- In one episode of Star Trek: Deep Space Nine the senior staff get absorbed into a James Bond-like holoprogram, with their personalities overwritten with the characters in the program; Major Kira Nerys (Bajoran) becomes a Russian spy with no familiarity with outer space, let alone Bajorans. When she hears Dr. Bashir & Garak (the only two whose minds haven't been altered) refer to her as "Major Kira" and "Nerys" she asks "Who is this Nerys Kira?"
- Certain Dance Dance Revolution remixes feature the song "Telephone Operator" by Pete(r) Shelley, but his name is mis-ordered as Shelley Peter.
- In Gundam, the Super Robot Wars franchise has a problem with their original characters: No matter if the character is Japanese or not, their name will be always written in the Western order. Even more weirder that in the manuals and additional materials, they normally display the names in katakana and western order, along with the same name written in kanji and Asian order. This is Played for Laughs in MasouKishin when Masaki Ando, a Japanese, is summoned to La Gias for the first time and Tytti welcomes him:
Tytti: So, what's your name?
Masaki: Ando Masaki (安藤 正樹)
Tytti: Ando Masaki (アンドー・マサキ)? Are you Chinese?
Masaki: NO! I'm JAPANESE!
- Rockstar seems to have trouble with this whenever they have Chinese characters in the Grand Theft Auto series. Most of the time it can be handwaved by assuming that the characters in question use the Western name order while in America, to make things less confusing for the locals. Given that track record, however, it was inevitable they would walk right into this in Grand Theft Auto: Chinatown Wars, as they did with Triad boss Hsin Jaoming and his son... Chan Jaoming.
- The first Splinter Cell game has Renegade Chinese General Kong Feirong. "Kong" is a legitimate Chinese family name, but the characters consistently refer to him as "Feirong" assuming that is his surname. The third game, Chaos Theory, gets it right when referring to Japanese names, but that's because those names are treated in Western order from the get-go.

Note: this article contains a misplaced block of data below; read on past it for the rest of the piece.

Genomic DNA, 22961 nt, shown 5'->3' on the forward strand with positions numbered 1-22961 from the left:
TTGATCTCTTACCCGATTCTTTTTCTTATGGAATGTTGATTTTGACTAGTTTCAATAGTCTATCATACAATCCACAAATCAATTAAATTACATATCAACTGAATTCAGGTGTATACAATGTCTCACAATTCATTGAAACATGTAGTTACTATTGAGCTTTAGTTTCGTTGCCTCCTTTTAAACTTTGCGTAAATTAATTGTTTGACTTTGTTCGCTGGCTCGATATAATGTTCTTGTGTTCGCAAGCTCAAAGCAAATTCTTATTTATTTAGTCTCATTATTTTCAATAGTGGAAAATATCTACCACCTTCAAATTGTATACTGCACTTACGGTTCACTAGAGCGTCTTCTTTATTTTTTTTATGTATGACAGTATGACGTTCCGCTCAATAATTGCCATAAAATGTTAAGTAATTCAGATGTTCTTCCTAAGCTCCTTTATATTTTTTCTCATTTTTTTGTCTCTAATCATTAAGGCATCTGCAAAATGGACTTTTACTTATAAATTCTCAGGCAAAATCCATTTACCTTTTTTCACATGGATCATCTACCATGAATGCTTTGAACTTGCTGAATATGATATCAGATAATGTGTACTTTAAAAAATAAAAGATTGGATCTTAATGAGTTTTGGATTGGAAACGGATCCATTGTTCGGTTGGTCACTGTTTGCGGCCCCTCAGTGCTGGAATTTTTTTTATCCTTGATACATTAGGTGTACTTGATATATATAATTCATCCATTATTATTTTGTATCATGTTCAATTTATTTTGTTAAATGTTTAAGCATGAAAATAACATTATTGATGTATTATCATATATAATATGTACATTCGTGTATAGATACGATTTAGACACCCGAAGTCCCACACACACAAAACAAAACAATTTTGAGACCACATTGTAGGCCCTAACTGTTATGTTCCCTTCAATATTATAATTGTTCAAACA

- In The Order of the Stick, Roy asks Miko Miyazaki what order her names come in. Miko is her given name, and Miyazaki is her surname.
- Some newspaper articles refer to Hu Jintao as if his surname were Jintao. Just remember that Hu's on first (in the PRC), not Jintao.
- There was a newspaper debate about how to refer to the late Saddam Hussein. The New York Times insists rather formally on "Mr. Hussein" (after he lost office), despite most calling him "Saddam", but the Times thought this was like calling Stalin "Joe". As mentioned above, the Arabic naming system can be complicated, and in Iraq, Saddam was "Saddam al-Tikriti" or "Saddam from the Tikrit region", but usually "Saddam". Saddam himself imposed western-style names on Iraq, choosing Hussein as his family name.
- In Hungary, the only European country with "eastern" naming order, it is a very popular factoid that Japan is the only other country with family names coming first, so in case of English sources, the know-it-all translators are very eager to reconstruct the "westernized" Japanese names, often without making sure that they were westernized in the first place.
- A New Hampshire radio station used to run a game called "Baseball Player or Samurai Warrior?" If you knew Japanese names, it was pretty easy to win, as the baseball players were all read in the western order, while the samurai names were in the eastern order.
- The Columbia/Sony English dub of Rurouni Kenshin (distributed as Samurai X) had this issue with the characters of Saito Hajime and Shishio Makoto, giving their names in that order while everybody else's names were written in Western order, as if to say that Saito and Shishio were the characters' given names. In fact, those are their surnames, with Hajime and Makoto being their given names. The Cartoon Network/Toonami version, which is carried under the series' original name, renders the two men's names in the correct Western order.
- A 1974 film by Louis Malle is entitled Lacombe Lucien in the original French. The central character is a peasant boy called Lucien Lacombe; the title gives his name in the manner of an official document. To avert the confusion, a comma was added after "Lacombe" e. g. for the English and German editions of the film.
- Girls und Panzer: The anime's English dub's translators put the name in Western order, but the manga's translators used Eastern... except on the back cover of volume 2.
- Taro Yoko, director of Drakengard and its More Popular Spin-Off NieR and NieR: Automata is generally cited in Eastern naming order, as "Yoko Taro", even as his colleagues use Western name order. Yoko seems to be the only developer in the entire Japanese video game industry to be consistently referred with Eastern name order, even in Western press, leading to people not in the know of this trope mistakenly treating his given name (Taro) as his surname.